For it is in the fertile ground of real friendships that Christ can grow and flourish within us.  When one is hurting the rest of us rally, helping to brush away the debris and junk from the tiny flame and slowly encouraging the fire within us to roar.  Instead of walking solo with our tiny flickers, we come together and have a huge bonfire.  We fan the flames of Jesus in one another.  

Where a decision once scattered us to the wind, God has used that time to link us together eternally.

If you find yourself as I was last January, purpose yourself to be purposeful.  This group of women I described above did not happen on accident.  They are a result of looking around in the midst of my despair and choosing to be purposeful in my pursuit of community, following my heart and not my given instructions. Had I looked around and done nothing, nothing would have happened.

If you can do nothing else and all of your energy reserves are being used on survival...rally the strength to reach out to one, on purpose, and keep doing it.  Strength will grow there.

Though this past year has been downright hellish, these ladies have made it all worthwhile.  Proving once again that from the ashes, God will do amazing things.


What does the Bible say about ISIS? {guest post Monday}

  Another week, another post from Ryan.  I hope you'll enjoy this feature, a fresh perspective from someone who isn't me. :) I will admit that this post is a heavy one but I also think it is beneficial in remembering how to posture ourselves in this scary world we live in.  Feel free to leave comments with questions, Ryan is great to answer them.


First and foremost, nothing in this blog or in anything else I say is intended to lessen or excuse the acts of terror which have been wrought by ISIS.  They are evil.  They are evil of the highest order.  But how should Christians view them?  For that, I’d like to turn to Jonah.  I’ve recently been translating the book of Jonah.  Over the next few weeks I’ll be posting a few verses of that translation at a time with some detailed explanation of my translation decisions.  Hopefully this will help substantiate some of the claims I’m about to make.  Here’s a link to the next post.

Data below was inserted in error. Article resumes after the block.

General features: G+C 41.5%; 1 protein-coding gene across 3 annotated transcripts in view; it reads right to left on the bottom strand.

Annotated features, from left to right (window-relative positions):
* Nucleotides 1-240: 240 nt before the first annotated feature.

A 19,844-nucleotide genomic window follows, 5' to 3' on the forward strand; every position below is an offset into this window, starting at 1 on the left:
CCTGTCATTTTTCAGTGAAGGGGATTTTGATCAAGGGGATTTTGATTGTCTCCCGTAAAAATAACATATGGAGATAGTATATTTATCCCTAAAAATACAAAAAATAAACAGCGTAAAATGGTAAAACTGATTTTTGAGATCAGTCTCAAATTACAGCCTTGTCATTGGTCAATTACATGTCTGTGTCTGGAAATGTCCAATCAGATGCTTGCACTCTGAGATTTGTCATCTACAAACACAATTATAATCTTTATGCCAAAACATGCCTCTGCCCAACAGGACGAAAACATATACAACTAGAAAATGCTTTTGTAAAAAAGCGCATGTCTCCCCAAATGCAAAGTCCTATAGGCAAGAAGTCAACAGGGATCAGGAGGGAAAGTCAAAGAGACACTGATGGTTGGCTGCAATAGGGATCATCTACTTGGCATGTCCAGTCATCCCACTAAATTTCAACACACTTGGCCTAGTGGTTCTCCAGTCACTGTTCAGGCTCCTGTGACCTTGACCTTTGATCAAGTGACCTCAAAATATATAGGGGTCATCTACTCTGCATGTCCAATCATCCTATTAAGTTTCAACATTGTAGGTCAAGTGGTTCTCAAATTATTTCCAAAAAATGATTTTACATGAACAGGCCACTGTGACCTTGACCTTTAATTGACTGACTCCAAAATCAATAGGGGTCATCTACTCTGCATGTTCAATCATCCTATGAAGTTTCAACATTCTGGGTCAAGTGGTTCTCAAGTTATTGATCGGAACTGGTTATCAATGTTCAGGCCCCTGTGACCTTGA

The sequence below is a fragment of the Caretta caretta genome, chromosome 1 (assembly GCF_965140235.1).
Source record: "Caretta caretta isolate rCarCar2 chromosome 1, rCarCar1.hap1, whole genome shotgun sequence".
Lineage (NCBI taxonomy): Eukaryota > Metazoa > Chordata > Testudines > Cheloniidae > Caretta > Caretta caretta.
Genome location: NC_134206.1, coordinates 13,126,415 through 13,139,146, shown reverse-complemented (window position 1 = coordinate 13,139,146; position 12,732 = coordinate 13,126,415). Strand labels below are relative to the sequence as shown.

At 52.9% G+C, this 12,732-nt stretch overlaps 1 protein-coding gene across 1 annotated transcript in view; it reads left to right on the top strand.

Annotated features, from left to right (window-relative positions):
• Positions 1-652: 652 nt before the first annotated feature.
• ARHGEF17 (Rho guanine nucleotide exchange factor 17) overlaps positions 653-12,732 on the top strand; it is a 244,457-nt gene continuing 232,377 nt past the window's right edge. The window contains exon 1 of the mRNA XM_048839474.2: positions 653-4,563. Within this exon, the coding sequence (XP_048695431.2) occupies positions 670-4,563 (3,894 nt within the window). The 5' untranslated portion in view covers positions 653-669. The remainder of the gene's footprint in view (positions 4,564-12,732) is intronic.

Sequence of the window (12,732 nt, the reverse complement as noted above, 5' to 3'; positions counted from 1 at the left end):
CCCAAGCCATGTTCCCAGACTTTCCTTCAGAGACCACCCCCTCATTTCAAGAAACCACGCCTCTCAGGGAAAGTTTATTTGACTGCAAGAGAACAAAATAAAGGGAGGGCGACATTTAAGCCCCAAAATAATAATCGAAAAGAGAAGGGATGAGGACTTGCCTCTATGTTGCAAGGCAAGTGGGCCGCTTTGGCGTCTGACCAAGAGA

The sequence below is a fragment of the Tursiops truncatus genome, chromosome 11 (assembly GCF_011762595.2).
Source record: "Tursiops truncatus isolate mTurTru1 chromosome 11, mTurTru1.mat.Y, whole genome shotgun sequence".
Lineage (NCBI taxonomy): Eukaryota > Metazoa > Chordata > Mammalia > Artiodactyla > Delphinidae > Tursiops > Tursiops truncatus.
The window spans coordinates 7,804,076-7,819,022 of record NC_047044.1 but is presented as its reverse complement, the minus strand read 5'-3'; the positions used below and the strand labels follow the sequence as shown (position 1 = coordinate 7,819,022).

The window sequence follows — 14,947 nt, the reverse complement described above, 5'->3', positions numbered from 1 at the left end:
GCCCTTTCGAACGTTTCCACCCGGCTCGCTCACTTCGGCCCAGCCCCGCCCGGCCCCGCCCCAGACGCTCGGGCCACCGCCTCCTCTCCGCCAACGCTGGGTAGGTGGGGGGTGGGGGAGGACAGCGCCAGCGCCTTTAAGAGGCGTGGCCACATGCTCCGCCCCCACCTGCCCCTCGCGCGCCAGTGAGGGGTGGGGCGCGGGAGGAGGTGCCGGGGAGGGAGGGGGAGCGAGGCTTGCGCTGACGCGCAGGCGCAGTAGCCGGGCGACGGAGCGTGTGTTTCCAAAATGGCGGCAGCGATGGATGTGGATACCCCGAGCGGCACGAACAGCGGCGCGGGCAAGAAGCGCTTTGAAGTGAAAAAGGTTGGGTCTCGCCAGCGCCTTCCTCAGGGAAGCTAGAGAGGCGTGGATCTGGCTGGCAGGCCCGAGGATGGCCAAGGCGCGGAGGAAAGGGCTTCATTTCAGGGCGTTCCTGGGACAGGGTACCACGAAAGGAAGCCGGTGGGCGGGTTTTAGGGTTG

Jonah was called to prophecy to Nineveh, the capital of Assyria, because their evil had risen up to God (Jonah 1:2).  Here are some of the things we know about the Assyrians.  They were evil.  They were evil of the highest order.  Nothing could excuse their actions.  This is helpful when we consider Jonah’s response to God’s call: he literally goes to the other side of the known world (Jonah 1:3).  He needs to head from Israel to what is now northern Iraq.  Instead, he goes to Spain.  Yeah, that’s a bit of a detour.  That’s the kind of response that was elicited by God telling him to go to Nineveh.

For a tangible example, let’s look at the Balawat Gates.  These imposing gates are intimidating enough on their own.  But let’s look at the bands that hold them together.  Basically, the Assyrians wanted to send a message, but the size of their gates wasn’t enough.  So they decorated those gates with artistic renderings of their cruelty.  They wanted visitors to know how they did business.  This included all manner of dismemberments, executions and tortures.

©Trustees of the British Museum

Notice the person being torn apart beside a person being impaled, beside ten severed heads that are used as decoration.  That’s how Assyrians decorated their gates.  So it shouldn’t be hard to understand why Jonah was a little reticent about approaching them.

But actually…that isn’t why he avoided them.  They are perhaps the most despicable people on the entire planet, and he doesn’t seem to be afraid of them.  He’s afraid of something else entirely.  He’s afraid that.... 

You can read the rest of this post HERE at Ryan's blog Home Cooked Jesus.

Ryan blogs over at Home Cooked Jesus {the Jesus you need for the day to day and not just Sundays}.  He is also what I consider a Bible scholar, though he would disagree on technicality.  He studies Hebrew and teaches at a local bible college while pursuing a masters degree in the biblical field.